Clawn
22-04-06, 18:34
My mother is a Catholic, my father is a Lutheran. We never really discussed or discuss religion all that often in our household. Then, one day, I went with a very good friend of mine to a "Christian Camp." I went simply to have fun, hang around with friends, and whatnot. That week changed my life into what I believe now. I am a Christian.

d3jake
22-04-06, 20:42
I say power to those who have faith in a religon. They have something to believe in, something that other people can't take away.

Sensuikan San
29-04-06, 05:12
Cynicism and skepicism, mainly.

W

Mitsuo
04-05-06, 01:38
I have a religiously diverse family.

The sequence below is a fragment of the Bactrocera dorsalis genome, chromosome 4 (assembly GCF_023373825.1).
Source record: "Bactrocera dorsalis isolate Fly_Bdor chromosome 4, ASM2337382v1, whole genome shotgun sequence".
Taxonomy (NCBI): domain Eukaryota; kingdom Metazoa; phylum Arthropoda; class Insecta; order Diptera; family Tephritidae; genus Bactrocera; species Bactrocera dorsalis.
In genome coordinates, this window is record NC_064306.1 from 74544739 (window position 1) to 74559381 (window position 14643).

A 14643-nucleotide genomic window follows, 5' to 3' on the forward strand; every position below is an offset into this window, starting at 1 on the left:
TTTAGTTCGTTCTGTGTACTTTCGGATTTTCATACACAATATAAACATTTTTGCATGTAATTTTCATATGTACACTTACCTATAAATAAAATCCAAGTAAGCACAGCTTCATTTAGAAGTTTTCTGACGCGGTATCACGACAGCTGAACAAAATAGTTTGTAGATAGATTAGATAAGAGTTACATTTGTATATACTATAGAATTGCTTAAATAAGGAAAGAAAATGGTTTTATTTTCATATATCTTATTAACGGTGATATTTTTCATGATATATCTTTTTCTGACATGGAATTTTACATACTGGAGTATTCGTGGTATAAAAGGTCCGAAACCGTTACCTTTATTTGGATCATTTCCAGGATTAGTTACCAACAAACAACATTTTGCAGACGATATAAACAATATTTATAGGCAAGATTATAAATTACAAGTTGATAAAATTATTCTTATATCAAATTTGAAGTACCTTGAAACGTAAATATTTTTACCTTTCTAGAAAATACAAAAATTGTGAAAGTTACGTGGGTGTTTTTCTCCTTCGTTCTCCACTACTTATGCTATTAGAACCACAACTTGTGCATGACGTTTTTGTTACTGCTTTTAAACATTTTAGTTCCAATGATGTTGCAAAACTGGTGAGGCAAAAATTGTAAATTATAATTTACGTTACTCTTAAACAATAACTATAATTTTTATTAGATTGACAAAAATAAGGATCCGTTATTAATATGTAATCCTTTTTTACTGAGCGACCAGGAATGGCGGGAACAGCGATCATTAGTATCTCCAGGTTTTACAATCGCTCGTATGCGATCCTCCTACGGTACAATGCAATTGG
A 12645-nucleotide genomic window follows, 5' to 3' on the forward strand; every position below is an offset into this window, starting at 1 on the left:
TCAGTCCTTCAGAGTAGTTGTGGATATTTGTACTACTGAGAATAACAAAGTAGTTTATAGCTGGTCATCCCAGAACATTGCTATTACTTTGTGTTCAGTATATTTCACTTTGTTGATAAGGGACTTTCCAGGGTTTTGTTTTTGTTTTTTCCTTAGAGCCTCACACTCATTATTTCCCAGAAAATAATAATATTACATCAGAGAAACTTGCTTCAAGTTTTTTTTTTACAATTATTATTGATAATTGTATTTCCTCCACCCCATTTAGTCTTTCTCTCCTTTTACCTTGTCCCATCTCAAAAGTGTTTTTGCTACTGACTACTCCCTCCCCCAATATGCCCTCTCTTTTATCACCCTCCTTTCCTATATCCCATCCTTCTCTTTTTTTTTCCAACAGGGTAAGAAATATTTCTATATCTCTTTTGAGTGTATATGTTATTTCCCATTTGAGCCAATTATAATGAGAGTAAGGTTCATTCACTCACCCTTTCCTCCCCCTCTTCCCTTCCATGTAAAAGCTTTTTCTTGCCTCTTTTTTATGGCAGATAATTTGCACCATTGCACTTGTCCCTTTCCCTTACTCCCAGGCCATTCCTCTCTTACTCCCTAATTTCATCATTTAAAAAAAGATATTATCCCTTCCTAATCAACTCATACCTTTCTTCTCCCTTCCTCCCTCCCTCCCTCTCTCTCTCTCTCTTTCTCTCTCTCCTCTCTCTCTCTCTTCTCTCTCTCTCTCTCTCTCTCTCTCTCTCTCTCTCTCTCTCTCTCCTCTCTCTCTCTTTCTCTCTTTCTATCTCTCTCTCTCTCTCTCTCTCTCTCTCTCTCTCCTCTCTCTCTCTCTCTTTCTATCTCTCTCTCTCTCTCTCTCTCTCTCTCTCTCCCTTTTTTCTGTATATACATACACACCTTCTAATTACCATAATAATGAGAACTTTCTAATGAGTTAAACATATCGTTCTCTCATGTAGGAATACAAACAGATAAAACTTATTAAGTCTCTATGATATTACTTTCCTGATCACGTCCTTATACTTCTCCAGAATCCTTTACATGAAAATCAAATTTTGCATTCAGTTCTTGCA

I have buddhists in my family, I have catholics, I have Mormons, I have presbytarians, and I have a cousin who converted to Judaism.

I grew up in a family where it didn't matter what we believed in. My Dad is Buddhist, and my Mom is just a non-religious christian. They both believe that we should do research and decide if we want a religion or not. So that's what I did. I've tried going to church with friends, but waking up early on my favorite day to sleep in and sitting with people that I don't really want to know isn't really my cup of tea. My oldest sister ended up getting Baptized into the Mormon Religion due to Peer Pressure. But she denies ever becoming Mormon.
I however, decided that I wasn't going to be brainwashed into a certain religion. I did my research and had my share of debates and normal conversations about God. So I don't call myself anything. I believe in God, so I guess in a way I am considered a christian. But I really am more spiritual than I am religious.